I think they're putting their faith in their parents more than anything. They believe that perhaps their family was special, and somehow knew and chose the proper text for them, without questioning why.

    That's probably why most of the people in my family who are Christian believe that the King James Version is the right version, and all the others are wrong. I have to admit, I do like the language and flow better, and I tend to agree it's a agree that it's a better version simply because it expands your vocabulary and gives you insight into language development.

    I'm not religious, but I do like reading the Bible anyway. It teaches a lot of important metaphors that explain how people in our culture tend to think.

  10. #130

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    I think they're putting their faith in their parents more than anything. They believe that perhaps their family was special, and somehow knew and chose the proper text for them, without questioning why.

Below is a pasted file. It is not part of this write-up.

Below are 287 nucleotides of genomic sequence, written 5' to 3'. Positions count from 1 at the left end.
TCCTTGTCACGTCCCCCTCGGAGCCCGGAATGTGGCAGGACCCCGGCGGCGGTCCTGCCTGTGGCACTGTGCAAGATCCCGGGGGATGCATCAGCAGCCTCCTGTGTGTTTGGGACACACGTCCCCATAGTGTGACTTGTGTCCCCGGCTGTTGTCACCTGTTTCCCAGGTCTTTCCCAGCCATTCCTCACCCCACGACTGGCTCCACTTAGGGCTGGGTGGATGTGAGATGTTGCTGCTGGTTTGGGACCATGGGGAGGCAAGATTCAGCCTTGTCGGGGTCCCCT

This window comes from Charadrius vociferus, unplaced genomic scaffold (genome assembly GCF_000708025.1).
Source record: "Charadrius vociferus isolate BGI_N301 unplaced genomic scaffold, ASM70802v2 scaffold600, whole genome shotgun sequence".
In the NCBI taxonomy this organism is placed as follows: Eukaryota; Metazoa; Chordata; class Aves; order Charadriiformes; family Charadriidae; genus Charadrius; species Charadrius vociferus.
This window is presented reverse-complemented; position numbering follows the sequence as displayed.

I agree that people tend to follow the religious path they have grown up with.

    I believe that the Bible was written by man for man, and so is a good collection of stories. I do believe there is a God, but do not believe in organized religion. I think the closest ideology to how I think and feel would be Deism.

    I was baptised a Presbyterian, went to Sunday school faithfully every week, Awana's, Vacation Bible School and then married a Catholic
    In my mind, I believe that there is one God, one supreme being. The work of God is everywhere you turn, and so is he. I feel that I am very spiritual. I feel that religion and church were created by man to help them express the "knowing in their psyche" that there is a supreme being, express their spirituality, and the church (organized religion) fulfills the need to belong. I think that sometimes when things seem overwhelming, people may feel a need to "turn over the reigns" in trust and love in order to cope. The human mind almost demands a release from the anxiety and uncertainty of life. Sometimes there are things a person can do nothing about, but prayer gives them a focus, and a way to release some of their worries into the care of someone else. I also believe it is very egotistical to think that "God", looks feels or acts like us... which "us" would he/she be like? hmmmm.... Maybe that explains the variety of the many different religions.
    I feel that religion and church brings/gives comfort to many, and in no way am I trying to downgrade it in any one's life, just expressing my thoughts on my own life.